Watch David Letterman’s finest 8 minutes

20 May 2015 | Author: | No comments yet »

After 22 years, the Letterman era will end tonight.

In this photo provided by CBS, actor Bill Murray, left, talks with host David Letterman after emerging from a cake to say goodbye, on the set of the Late Show with David Letterman on Tuesday. (John Paul Filo/CBS via The Associated Press) Murray jumped out of a cake to the delight of the Late Show with David Letterman audience at the Ed Sullivan Theatre, smearing some on select audience members as well as the host. David Letterman is retiring on Wednesday, after 33 years on late-night TV, starting on NBC then, after getting passed over for The Tonight Show, launching a late-night juggernaut at CBS. He’s had a lot of great moments, transformed late-night TV into something more fun and unpredictable, and made a lot of people laugh and feel less alone. Wearing what Letterman called “protective cake goggles,” Murray offered bits of cake to band and audience members before sitting down in one of the seats next to Letterman’s desk—covered with cake.

Seinfeld had just made a deal to do a sitcom for NBC, and he buttonholed Letterman in the corner of the restaurant and asked him for advice. “He said, ‘Just make sure if you fail, you did what you wanted to do,’” Seinfeld recalled in a recent interview. “I took that to heart. Murray also welcomed Letterman in his first show after moving to CBS in 1993. “We just want more, Dave,” Murray said, ending the segment outside on the New York streets singing with fans to the tune of Give Peace a Chance, substituting the end of the chorus with “Worldwide Pants,” a reference to Letterman’s production company. On Tuesday night, Letterman talked with Murray about the 35th anniversary of the iconic movie “Caddyshack” – in which Murray played groundskeeper Carl Spackler. I said, ‘OK, then that’s what I’m going to do.’” It was “pivotal and potent” advice, Seinfeld said, because it came from an entertainer who had transformed the sleepy late-night television format. Bob Dylan, who last appeared on a Letterman show over two decades ago, performed The Night We Called It a Day from his most recent release, Shadows in the Night.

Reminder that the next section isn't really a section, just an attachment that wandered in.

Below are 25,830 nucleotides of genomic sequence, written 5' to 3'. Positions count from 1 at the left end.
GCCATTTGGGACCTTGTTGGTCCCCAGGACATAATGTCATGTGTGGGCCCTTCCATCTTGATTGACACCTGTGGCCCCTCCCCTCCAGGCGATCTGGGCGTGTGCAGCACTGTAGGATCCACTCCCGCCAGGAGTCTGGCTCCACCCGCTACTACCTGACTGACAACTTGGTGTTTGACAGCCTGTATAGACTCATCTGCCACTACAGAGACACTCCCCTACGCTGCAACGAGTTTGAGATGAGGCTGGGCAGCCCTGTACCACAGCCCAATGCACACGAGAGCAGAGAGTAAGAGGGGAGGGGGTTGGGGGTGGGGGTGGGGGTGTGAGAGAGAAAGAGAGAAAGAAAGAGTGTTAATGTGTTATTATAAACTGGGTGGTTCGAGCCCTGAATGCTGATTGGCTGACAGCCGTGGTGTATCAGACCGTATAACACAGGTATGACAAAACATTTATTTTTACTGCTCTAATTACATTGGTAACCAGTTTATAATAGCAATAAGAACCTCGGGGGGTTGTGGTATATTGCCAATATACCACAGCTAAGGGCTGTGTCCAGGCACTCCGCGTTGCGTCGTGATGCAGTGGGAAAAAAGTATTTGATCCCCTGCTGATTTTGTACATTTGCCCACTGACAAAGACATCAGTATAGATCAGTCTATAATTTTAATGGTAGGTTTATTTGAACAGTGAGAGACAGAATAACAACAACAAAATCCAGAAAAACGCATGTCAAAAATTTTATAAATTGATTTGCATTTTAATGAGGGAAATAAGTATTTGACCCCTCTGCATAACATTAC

Late night’s two Jimmys, NBC’s Fallon and ABC’s Kimmel – the very guys hastening Letterman’s departure – have gone out of their way to pay their respects to their rival at CBS. Longtime bandleader Paul Shaffer from Thunder Bay, Ont., drew his own laughs setting up the segment with a jab at Letterman’s long-time rival, attributing “I’m bored with it all” to Jay Leno instead of Winston Churchill.

His influence has been substantial: He breathed new life into the talk show, taking it beyond the traditional desk-and-sofa interview sessions with an array of innovative, often outlandish antics; he gave birth to many careers; he became a role model for a generation of comedians, including most of the current late-night roster; and he turned signature segments like Stupid Pet Tricks and his Top 10 list into American cultural institutions. Nearly everyone hosting a late-night show these days – not just the Jimmys, but Conan O’Brien and Jon Stewart and Seth Meyers and Letterman’s pending replacement, Stephen Colbert – owe a tremendous debt to the guy from Indiana with the gap-toothed smile and the irrepressible ability to turn everything into a joke. He was also front and center for memorable noncomedic moments, whether hosting the first late-night show after the Sept. 11 attacks, turning his 2000 heart surgery into a narrative on his show or castigating John McCain after he canceled an appearance before the 2008 presidential election.